A key indicator that measures job offerings in major U.S. newspapers dropped for the second straight month in August, as businesses faced lower sales and rising costs, the Conference Board reported Thursday.
The Help-Wanted Advertising Index fell one point to 31 last month, down from 32 in July and 37 one year ago.
In the last three months, help-wanted advertising declined in eight of the nine U.S. regions. Steepest declines occurred in the West North Central (-17.5 percent), Middle Atlantic (-17.3 percent), Mountain (-9.2 percent) and West South Central (-9.2 percent) regions.
“The latest data show that job advertising in print edged lower again in August, while the rise in ad volume online continued to slow,” said Ken Goldstein, labor economist at the Conference Board. “A stronger job market this winter does not seem likely, given the overall economic environment. It’s not just cooler consumer attitudes and spending (despite some relief from high gas prices). Business is bracing for the prospect of less profit growth — because volumes are down and rising costs could start to squeeze margins. That makes business attitudes no more bullish than consumer attitudes.”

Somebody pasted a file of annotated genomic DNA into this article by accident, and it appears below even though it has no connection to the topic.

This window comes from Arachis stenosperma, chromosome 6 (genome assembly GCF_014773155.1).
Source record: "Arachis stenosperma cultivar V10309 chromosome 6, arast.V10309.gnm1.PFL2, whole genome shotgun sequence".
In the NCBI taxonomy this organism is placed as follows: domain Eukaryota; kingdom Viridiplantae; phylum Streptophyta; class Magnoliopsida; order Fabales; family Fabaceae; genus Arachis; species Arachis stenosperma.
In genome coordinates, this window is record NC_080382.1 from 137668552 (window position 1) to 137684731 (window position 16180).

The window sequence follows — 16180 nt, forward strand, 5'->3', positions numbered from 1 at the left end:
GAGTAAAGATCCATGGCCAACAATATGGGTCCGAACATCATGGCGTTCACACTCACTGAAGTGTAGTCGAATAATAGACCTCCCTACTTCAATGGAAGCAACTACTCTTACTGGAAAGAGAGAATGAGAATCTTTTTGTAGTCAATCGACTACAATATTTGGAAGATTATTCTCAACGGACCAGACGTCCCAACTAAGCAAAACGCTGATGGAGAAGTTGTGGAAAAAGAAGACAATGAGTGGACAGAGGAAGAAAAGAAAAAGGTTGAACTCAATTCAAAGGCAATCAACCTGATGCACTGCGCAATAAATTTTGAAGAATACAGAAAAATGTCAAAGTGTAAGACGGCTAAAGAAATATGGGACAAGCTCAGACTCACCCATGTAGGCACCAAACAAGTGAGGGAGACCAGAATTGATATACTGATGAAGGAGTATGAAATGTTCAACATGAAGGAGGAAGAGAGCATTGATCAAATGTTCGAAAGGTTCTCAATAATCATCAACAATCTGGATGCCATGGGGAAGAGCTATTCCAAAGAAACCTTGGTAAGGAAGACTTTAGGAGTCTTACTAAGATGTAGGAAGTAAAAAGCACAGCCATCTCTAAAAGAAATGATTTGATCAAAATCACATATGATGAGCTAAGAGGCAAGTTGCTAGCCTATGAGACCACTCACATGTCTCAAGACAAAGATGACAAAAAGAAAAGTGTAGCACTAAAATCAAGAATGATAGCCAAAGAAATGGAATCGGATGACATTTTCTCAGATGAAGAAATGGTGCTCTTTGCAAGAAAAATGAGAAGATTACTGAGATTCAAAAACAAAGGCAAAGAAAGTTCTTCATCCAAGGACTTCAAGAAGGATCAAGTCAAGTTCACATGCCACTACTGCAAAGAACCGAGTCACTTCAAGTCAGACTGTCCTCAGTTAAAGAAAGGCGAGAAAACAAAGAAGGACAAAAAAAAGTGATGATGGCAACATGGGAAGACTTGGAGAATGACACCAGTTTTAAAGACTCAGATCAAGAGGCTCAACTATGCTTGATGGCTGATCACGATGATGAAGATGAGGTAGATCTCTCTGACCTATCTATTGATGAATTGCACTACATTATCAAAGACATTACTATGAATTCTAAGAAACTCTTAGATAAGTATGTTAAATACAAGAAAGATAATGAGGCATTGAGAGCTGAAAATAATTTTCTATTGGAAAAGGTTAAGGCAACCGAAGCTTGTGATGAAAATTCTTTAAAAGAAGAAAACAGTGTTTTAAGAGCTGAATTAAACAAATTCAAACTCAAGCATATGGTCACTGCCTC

The Conference Board surveys help-wanted print advertising volume in 51 major newspapers across the country every month. Because ad volume has proven to be sensitive to labor market conditions, this measure provides a gauge of change in the local, regional and national supply of jobs.
In addition, new online job ads increased to 2.57 million in August, according to the Conference Board Help-Wanted OnLine Data Series. Last month’s supply of online job ads increased by 239,905, or 10 percent, above the previous month and followed a modest decline in July. In August, there were 1.71 online job ads per 100 persons in the U.S. labor force, compared with 1.55 in July and 1.63 in June.